Fernbank NatureQuest invites visitors ages 2 through 10 into a world that belongs to the young (and the young at heart) with a working clubhouse built among the giant trees. Visitors can climb up a tree and cross elevated rope bridges for an aerial view of the immense expedition that awaits. Special interactive opportunities exist in every nook and cranny. Highlights include “night vision binoculars” that reveal the landscapes and inhabitants in the twilight hours; a realistic archaeology dig with layered artifacts for exploration; a traversable cave filled with fossils, geodes, echoes and speleothems; a magic mirror that brings objects placed in front of it to life, including an acorn that grows into a tree and a fossilized trilobite that suddenly stirs again after 500 million years; a simulated river that ripples as you cross and scatters with fish when you “splash;” and much more. The rivers were definitely my favorite. I am still trying to figure out how it moved as I was in it. My kids enjoyed trying to catch the fish!!
“When we set out to design a new children’s exhibition over four years ago, our goal was to create an experience where visitors would be challenged, engaged and able to explore in ways that cultivate curiosity-just like real scientists,” said Fernbank’s President and CEO, Susan Neugent. “This was our opportunity to create a museum experience like no other, where children are part of the exhibition, not just observers. The sophisticated experiences in NatureQuest will inspire further investigation year after year.”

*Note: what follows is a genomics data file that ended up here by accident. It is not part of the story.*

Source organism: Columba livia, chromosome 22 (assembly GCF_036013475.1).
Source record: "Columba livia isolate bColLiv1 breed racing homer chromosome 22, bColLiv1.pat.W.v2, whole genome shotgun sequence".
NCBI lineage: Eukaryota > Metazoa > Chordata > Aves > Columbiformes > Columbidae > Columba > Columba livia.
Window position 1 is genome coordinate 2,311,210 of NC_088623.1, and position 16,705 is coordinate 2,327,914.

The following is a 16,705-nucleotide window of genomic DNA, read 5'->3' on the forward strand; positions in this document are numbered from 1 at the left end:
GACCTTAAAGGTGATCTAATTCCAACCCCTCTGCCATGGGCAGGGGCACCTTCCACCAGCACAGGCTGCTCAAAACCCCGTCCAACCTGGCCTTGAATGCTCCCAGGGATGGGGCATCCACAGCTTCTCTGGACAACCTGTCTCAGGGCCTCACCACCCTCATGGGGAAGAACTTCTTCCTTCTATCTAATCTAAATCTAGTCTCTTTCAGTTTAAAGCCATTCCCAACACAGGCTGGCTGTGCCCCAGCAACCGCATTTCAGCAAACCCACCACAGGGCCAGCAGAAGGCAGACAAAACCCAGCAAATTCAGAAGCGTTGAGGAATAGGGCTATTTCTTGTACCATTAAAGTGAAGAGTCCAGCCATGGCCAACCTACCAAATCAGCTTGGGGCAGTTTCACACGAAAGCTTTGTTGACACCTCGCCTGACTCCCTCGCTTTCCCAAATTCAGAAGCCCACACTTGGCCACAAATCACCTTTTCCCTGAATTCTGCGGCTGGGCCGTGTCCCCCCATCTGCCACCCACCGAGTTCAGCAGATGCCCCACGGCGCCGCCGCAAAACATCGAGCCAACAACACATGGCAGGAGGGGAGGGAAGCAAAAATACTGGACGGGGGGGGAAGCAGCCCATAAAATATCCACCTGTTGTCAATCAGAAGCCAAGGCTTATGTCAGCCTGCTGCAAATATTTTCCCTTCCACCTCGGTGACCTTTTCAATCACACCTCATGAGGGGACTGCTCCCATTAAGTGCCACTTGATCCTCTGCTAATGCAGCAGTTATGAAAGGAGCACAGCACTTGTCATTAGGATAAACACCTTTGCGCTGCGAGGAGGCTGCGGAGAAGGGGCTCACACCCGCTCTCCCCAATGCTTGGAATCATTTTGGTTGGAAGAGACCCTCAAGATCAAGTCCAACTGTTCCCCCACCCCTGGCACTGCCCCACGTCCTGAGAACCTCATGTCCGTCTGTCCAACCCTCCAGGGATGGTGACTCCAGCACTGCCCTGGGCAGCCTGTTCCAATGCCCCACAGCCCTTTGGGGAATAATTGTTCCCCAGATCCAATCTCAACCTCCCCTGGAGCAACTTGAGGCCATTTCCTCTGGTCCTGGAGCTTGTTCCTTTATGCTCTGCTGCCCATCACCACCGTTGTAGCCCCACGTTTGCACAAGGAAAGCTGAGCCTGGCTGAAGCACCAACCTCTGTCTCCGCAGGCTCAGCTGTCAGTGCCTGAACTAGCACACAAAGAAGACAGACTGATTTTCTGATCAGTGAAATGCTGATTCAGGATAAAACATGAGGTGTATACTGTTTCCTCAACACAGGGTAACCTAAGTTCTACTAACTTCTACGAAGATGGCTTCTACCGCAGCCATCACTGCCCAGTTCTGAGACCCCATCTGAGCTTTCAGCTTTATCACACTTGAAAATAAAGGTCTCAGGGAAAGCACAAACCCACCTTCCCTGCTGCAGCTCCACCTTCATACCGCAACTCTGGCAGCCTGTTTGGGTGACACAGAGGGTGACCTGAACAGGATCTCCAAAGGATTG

As visitors set off on their journey, they’ll be able to explore the clubhouse as well as six diverse ecosystems: the ocean/estuary, swamp, pine flatwoods, forest, waterfall/river, and caves. Each region offers an accurate reflection of what can be found in Georgia’s ecosystems while revealing the habitats they provide for a variety of animals.
The learning experience provides many unique layers of content for children of all learning and skill levels as well as opportunities for families to explore together. Unlike traditional exhibits, Fernbank NatureQuest appeals to the senses, using sound, touch, and sight instead of didactic text to immerse and engage kids in the natural world. As children explore the habitats of Georgia, what might seem like play is actually a rich educational experience.
“Fernbank NatureQuest speaks to visitors in a way that children’s exhibitions haven’t typically done in the past. The exhibition empowers children to learn without directions by featuring activities that are open-ended with something to see, something to investigate or something to do literally everywhere you go with no set path on how to get there,” said Cindy Sheehy, Fernbank’s Director of Family and Children’s Programming and a key member of the exhibition design team. “This exhibition truly inspires an appreciation for nature and awakens a quest for uncovering the hidden treasures of the world around us.
There is so much to do, see and experience in Fernbank NatureQuest. This is something I would come back to several times and never get tired of it and I am certain my kids feel the same way.
As always, we loved the other places to explore and find things we might have missed before. There is a cafe inside so you can plan your whole day at Fernbank including lunch!